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  1. #31

    Join Date
    Dec 2005
    Location
    Edinburgh, Scotland
    Shooter
    35mm
    Posts
    50
    Images
    11
    I know it has been over a year since my last activity here but I thought I should post a follow up since i recently rediscovered my tests with this process while having a clear out.

    Thank you to PE for your suggestions and assistance, I am only sorry i did not post this at the time

    these images are on coated baryta inkjet paper, simply because I considered it more expendable

    hopefully one day I will have time to try this on real gelatin coated paper

    Not sure how image posting works here, now that I'm not subscribed, so here are some urls to the images on flickr
    http://www.flickr.com/photos/style_a...er/3571184835/
    http://www.flickr.com/photos/style_a...er/3571991668/
    http://www.flickr.com/photos/style_a...er/3571992032/

    I have compiled the images and the notes I have on the subject on my blog here:http://blog.pjwphoto.net/2009/05/28/...atin-printing/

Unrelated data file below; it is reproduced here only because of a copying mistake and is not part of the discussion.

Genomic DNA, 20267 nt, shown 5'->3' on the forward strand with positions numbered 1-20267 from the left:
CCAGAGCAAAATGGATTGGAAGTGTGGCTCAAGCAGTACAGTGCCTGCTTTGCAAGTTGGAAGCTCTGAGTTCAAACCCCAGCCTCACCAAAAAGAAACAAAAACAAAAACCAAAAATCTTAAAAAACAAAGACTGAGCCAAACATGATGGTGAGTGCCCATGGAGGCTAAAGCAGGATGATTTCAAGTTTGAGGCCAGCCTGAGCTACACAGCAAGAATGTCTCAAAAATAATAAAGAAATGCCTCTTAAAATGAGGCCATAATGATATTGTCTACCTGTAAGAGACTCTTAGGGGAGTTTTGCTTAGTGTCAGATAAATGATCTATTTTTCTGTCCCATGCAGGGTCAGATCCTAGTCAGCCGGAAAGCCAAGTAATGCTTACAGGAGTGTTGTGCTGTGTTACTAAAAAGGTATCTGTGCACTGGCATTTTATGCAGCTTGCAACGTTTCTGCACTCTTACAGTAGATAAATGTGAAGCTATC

Take care

    Pete
    Last edited by pedropolis; 05-27-2009 at 09:16 PM. Click to view previous post history. Reason: images and stuff

  2. #32

    Join Date
    Apr 2005
    Posts
    164
    I know it's probably been said in other threads, but I have had excellent results using "Renaissance Wax" on the surface of platinum prints, cyanotypes and other handcoated processes.

    I have also experimented with running prints through an etching press, which I believe is called "calendaring". I'm more of the lab-geek at work, while my brother was our darkroom geek, so I could be wrong on the terminology.

    Regardless, running prints through an etching press produced a slightly glossy surface on a 100% rag paper, and also made the images look sharper and gave the impression of a higher-dmax. I believe the sharpness and d-max came from the fact that the paper fibers were smashed closer together, which eliminated any "dead space" between the fibers. Cotton papers contain a lot of air, and the fibers have tiny spaces between them. Your eyes can see the dead space, but sort of like a half tone image, the brain interprets the black fiber next to a empty space as a shade of grey. Smash the fibers closer together, and your brains says "Hey, that image is darker!".

    Just a thought.........

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